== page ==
Sunday, December 7, 2014

Lynn's Comments: How wild your imagination becomes if someone you love is late coming home. You're sure they're safe, but--what if? What if your family is one of those about whom the headlines are written? After all, it's the luck of the draw. Nobody is absolutely secure. Bad things can happen to any of us. In your mind, you go from imagining fatal accidents to acts of violence to kidnapping--all the stuff you see in the movies. Perhaps what we do is prepare ourselves for the worst. Maybe this is a good exercise, but it's often far too stressful and far too frightening.

When folks ask how writers come up with so many weird ideas, I use the "missing at night" scenario to explain: Give yourself a situation in which you have no control, something that could go in any direction--this is when your writer's hat goes on. You want to resolve the situation now; you want to be able to handle whatever happens, and so you let your imagination loose. The next thing you know, you are in the mind of a writer. One small idea bubbles into another. Could there have been an accident?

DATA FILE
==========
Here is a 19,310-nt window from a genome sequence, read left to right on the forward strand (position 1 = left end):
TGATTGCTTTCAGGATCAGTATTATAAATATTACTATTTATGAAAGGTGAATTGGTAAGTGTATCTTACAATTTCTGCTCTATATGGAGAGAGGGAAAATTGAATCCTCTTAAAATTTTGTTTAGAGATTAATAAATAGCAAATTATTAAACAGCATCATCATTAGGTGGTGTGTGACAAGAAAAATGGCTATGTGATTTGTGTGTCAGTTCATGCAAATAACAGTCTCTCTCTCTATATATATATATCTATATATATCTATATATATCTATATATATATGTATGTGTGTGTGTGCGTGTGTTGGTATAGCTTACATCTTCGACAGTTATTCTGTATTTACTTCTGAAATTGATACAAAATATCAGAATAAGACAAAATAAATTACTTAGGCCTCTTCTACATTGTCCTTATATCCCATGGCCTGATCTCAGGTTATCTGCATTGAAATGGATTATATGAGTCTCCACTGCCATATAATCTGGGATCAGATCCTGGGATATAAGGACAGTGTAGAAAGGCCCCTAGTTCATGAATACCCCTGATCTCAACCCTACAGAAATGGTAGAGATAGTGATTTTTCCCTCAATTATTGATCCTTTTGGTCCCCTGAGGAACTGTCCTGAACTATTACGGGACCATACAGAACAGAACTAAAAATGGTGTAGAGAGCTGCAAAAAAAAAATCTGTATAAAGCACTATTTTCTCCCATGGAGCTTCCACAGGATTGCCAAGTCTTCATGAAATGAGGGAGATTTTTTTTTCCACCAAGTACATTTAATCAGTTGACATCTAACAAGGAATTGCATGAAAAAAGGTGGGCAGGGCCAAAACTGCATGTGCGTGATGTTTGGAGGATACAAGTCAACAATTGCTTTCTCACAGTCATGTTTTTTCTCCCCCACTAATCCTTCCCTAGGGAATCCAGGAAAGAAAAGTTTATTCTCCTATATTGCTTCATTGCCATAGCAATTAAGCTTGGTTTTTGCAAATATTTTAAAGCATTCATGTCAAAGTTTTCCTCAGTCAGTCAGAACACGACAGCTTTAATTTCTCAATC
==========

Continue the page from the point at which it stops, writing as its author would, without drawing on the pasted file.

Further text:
You visualize this awful possibility: the car, the people inside. Are they on a roadside? In the water? Soon, you're bringing in sirens--an ambulance and police to the scene. You go from imagining the accident to living through the aftermath: the hospital, the anguish, the lives on the line. You argue with nurses, you fight for the right to know. You call relatives and tell them the news. You wait for the recovery, or you plan for the wake. This is how a writer works; even though you're telling a story, you feel as though it's real.

For a writer, imagination is a gift. For someone who is waiting and wondering, it's a nuisance. The good thing is, by the time you reach the most agonizing chapter in your imaginary scenario, your missing person shows up and you have nothing to show for your night of woe but relief. And--isn't that a great way for this all to end?

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